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Stage 21: The journey is over, the friends disperse.


When Jai Hindley passed the 10.1 km split, he was 22 seconds slower than Tao Geoghegan Hart. But, even before then, what was happening was clear. Like Nairo Quintana in 2017, Jai still had 450m to go when his time ran out and his rival knew that he had won the Giro. In effect, he rode into someone else’s party. At 39 seconds, it was only the tenth closest margin of victory in Giro records, eclipsed, for instance, by Dumoulin’s 31 second win over Quintana in 2017. When it was over, Jai said, “I did everything I could, I laid it all out there on the road. I asked to receive the time checks and I knew what was happening but there was nothing I could do. The result? It is what it is, I accept that and I regret nothing.”

And Tao? “It’s bizarre, to be honest. Not in my wildest dreams did I imagine that this would be possible when we started almost a month ago in Sicily. All my career I’ve dreamed of trying to be top 5, top 10, maybe, in a race like this. It’s going to take a long time to sink in.”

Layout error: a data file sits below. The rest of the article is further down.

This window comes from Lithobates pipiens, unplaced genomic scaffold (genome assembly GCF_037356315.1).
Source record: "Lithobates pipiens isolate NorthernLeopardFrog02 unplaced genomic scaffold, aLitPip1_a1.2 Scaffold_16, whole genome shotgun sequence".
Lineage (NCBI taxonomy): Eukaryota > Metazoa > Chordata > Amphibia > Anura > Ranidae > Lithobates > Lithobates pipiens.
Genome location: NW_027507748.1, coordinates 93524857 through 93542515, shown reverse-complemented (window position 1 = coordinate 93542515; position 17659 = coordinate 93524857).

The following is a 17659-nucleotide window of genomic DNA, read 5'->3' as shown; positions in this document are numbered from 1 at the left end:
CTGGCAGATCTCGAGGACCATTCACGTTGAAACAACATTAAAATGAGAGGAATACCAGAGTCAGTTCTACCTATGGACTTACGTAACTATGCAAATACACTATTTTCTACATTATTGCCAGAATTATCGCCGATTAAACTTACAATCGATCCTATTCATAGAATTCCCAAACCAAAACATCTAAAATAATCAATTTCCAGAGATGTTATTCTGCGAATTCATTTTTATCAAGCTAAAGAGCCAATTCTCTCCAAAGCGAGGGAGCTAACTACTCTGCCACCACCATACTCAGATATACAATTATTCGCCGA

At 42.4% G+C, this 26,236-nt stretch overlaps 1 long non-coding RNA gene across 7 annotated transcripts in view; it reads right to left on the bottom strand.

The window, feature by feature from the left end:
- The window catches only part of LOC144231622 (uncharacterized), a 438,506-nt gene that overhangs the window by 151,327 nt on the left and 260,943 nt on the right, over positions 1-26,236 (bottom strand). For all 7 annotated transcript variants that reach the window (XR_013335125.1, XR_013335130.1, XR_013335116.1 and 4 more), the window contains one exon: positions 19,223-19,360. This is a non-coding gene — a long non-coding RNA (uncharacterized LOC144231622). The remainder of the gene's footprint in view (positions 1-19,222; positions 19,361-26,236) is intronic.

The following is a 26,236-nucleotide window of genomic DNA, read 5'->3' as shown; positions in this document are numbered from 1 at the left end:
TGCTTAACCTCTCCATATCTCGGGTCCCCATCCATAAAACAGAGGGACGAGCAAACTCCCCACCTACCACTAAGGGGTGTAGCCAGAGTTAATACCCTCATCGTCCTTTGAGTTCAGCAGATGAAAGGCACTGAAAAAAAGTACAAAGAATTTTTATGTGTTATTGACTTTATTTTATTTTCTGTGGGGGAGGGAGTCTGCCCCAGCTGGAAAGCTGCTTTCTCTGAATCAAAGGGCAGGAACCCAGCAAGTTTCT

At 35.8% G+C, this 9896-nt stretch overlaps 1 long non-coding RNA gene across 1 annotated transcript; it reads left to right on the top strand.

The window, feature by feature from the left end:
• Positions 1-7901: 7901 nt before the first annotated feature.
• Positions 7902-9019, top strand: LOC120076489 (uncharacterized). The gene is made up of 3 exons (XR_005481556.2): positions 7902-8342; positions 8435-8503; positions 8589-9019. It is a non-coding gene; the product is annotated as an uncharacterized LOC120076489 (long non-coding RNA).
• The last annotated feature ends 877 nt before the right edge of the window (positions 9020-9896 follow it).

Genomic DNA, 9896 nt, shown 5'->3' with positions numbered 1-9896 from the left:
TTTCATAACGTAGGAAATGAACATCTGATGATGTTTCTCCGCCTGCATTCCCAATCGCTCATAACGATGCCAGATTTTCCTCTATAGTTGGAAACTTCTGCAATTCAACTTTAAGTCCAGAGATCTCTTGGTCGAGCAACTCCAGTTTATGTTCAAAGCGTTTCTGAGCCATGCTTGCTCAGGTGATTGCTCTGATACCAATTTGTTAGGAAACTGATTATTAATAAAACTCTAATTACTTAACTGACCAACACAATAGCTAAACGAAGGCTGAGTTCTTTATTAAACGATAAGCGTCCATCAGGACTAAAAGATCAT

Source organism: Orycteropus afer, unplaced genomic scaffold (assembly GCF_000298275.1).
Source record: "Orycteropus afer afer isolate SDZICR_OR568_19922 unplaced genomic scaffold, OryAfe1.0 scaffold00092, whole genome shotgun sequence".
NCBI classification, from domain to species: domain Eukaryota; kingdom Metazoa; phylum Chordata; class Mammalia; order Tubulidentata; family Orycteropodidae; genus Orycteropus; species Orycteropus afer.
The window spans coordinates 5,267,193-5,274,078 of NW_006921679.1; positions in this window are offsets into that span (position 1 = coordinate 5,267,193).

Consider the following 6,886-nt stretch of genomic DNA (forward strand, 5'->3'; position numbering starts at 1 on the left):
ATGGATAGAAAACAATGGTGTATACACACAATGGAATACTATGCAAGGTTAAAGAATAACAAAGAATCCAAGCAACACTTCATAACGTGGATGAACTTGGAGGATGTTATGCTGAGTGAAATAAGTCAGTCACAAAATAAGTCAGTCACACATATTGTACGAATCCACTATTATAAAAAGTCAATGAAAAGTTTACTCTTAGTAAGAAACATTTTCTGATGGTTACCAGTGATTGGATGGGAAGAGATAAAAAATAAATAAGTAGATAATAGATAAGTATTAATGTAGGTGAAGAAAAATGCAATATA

Meanwhile, having ridden the fastest time trial in Giro history in Palermo (58.831 kmph), Filippo Ganna rode the second fastest in Milan with 54.556 kmph. He was the first rider to win three time trials in the same Giro since Tony Rominger in 1995 and the first Italian to do so since Moser in 1984: and he had done it wearing the rainbow jersey, and he won a road stage – a mountain stage – to boot. On the day Richard Carapaz took the leader’s jersey at the Vuelta, a season that looked like a wash out of Ineos Grenadiers suddenly looked very good indeed.

Wilco Kelderman, who lost 1’28” in the opening time trial, finished 3rd in the Giro at 1’29”, while Almeida, 15 days the Maglia Rosa, finished 4th on the day – his 11th top ten finish of the race – and leapfrogged Bilbao into 4th place overall. Not a bad performance from a 22 year old riding his first Grand Tour.

In 2015 and 2016, the Maglia Rosa, Tao Geoghegan Hart, and the Maglia Azzurra, Ruben Guerreiro, rode together at the Axeon Cycling Team, later Axeon Hagens Berman. João Almeida spent 2018 and 2019 there. Behind the podium in Milan, Ruben remembered those days: “I raced before with Tao and he was happy for me when I won my stage. I told him, ‘You’re going to have your moment. In the third week, you’re going to have strong, and he was. I would also have liked to see João on the podium, but you can’t have everything. My friends had a really nice race and I’m proud of them.”

Which, in these strange and dangerous times, seems a good place to stop.

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